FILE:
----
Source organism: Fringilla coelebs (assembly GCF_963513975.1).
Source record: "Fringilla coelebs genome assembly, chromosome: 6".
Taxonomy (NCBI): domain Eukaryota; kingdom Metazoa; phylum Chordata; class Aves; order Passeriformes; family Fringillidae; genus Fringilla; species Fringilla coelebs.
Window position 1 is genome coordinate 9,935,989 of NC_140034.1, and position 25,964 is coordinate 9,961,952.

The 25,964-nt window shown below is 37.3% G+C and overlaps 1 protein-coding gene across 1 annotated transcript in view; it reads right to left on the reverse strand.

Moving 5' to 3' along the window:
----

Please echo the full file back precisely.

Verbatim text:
Source organism: Fringilla coelebs (assembly GCF_963513975.1).
Source record: "Fringilla coelebs genome assembly, chromosome: 6".
Taxonomy (NCBI): domain Eukaryota; kingdom Metazoa; phylum Chordata; class Aves; order Passeriformes; family Fringillidae; genus Fringilla; species Fringilla coelebs.
Window position 1 is genome coordinate 9,935,989 of NC_140034.1, and position 25,964 is coordinate 9,961,952.

The 25,964-nt window shown below is 37.3% G+C and overlaps 1 protein-coding gene across 1 annotated transcript in view; it reads right to left on the reverse strand.

Moving 5' to 3' along the window: